Gilead Sciences’ investigational capsid inhibitor GS-6207 showed promise in an early study as a new long-acting form of HIV treatment that could be dosed only every three months. The drug proved safe and well tolerated in a small study including HIV-negative participants.
While GS-6207 was administered via subcutaneous (under the skin) injection in the study, Gilead is attempting to develop an oral formulation of the antiretroviral (ARV).
Capsid inhibitors, a new class of ARV, interfere with the breakdown of the capsid, which shelters HIV’s genetic material, after the virus enters an immune cell. Medications in this class—GS-6207 is the first—also prevent the assembly of the capsid during the production of new viruses after HIV has incorporated its RNA into a cell’s genome.
Jennifer E. Sager, PhD, a clinical pharmacologist at Gilead presented interim findings from a Phase I randomized, blinded, placebo-controlled study that tested the safety, tolerability and metabolization of different doses of GS-6207. The study, which is ongoing and remains blinded, included 40 HIV-negative participants who were randomized into four groups and further randomized four to one to receive different doses of GS-6207 in a single subcutaneous injection or a placebo injection.
The groups were staggered such that those who received the lower doses—participants received 30 milligrams, 100 mg, 300 mg or 450 mg of GS-6207—received the drug first. Thus far, the participants in the 30 mg have been followed for 20 weeks while those in the 450 mg arm are bringing up the rear with just four weeks of follow-up.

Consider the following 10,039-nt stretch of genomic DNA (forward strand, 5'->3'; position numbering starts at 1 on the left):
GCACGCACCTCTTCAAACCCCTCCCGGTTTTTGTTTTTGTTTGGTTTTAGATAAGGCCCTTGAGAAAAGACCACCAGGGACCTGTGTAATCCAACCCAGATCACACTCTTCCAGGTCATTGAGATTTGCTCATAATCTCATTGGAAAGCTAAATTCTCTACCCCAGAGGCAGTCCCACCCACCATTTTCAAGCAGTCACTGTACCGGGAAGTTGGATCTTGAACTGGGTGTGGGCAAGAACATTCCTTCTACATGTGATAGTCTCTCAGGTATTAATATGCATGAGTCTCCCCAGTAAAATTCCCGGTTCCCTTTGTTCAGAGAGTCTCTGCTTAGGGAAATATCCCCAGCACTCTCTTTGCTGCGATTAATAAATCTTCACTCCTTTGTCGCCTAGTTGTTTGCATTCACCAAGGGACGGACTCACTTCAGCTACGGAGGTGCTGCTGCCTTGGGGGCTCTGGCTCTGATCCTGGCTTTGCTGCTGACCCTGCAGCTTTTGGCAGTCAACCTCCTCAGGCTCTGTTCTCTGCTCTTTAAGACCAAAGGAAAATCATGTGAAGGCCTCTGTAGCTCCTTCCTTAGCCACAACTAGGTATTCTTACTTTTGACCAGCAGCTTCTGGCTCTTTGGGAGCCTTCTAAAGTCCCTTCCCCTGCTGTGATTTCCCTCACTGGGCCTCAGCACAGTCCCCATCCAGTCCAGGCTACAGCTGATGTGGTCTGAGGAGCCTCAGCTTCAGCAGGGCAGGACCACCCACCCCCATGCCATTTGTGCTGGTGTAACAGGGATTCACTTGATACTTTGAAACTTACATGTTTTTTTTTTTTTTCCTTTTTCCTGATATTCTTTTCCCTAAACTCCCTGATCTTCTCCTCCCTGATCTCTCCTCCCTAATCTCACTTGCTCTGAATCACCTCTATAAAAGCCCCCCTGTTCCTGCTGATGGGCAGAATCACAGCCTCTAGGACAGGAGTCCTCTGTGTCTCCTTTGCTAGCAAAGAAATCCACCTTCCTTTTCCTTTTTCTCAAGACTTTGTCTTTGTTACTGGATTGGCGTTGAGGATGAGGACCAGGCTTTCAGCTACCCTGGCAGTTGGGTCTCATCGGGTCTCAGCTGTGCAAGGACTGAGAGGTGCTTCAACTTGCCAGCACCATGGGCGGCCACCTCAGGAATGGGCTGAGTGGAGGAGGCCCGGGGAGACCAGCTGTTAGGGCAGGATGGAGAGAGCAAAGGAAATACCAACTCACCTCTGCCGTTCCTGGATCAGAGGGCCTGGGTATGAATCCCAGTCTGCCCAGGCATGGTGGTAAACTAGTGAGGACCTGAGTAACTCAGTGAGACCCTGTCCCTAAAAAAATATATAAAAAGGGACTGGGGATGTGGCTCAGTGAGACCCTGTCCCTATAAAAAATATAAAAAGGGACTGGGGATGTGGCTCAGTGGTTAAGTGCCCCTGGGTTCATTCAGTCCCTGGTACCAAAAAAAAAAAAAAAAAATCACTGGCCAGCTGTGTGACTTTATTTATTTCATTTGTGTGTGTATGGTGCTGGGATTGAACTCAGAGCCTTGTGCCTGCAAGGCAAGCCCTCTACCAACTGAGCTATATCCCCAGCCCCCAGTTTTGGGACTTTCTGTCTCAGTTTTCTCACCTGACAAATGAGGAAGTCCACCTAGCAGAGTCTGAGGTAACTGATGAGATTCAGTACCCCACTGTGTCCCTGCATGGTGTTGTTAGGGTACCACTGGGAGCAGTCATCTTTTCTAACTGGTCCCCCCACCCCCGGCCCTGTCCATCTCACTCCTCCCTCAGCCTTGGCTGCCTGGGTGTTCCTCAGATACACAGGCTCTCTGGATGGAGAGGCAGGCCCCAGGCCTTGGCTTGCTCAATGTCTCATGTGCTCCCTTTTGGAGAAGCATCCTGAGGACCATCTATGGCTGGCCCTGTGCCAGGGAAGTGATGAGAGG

The study has seen no deaths, serious adverse health events or grade 3 or 4 adverse health events. Most adverse events were mild and resolved in time.
After analyzing the levels of GS-6207 in the blood over time, Sager and her colleagues resolved that a dose of 100 mg or greater was sufficient for dosing the medication every three months.
Gilead has already begun a Phase Ib study of GS-6207 in HIV-positive participants.
Meanwhile, in a separate study, also presented at this year’s Conference on Retroviruses and Opportunistic Infections (CROI 2019), Gilead researchers studied GS-6207 in a laboratory experiment and found that it was greater than 100 times more potent than commonly prescribed antiretrovirals. Additionally, when combined with the ARVs tenofovir alafenamide (TAF), Sustiva (efavirenz), Tivicay (dolutegravir) or Prezista (darunavir), GS-6207 worked synergistically to suppress HIV. The capsid inhibitor was also fully potent against a broad range of strains of HIV that are resistant to other classes of ARVs.
To read a press release about the studies, click here.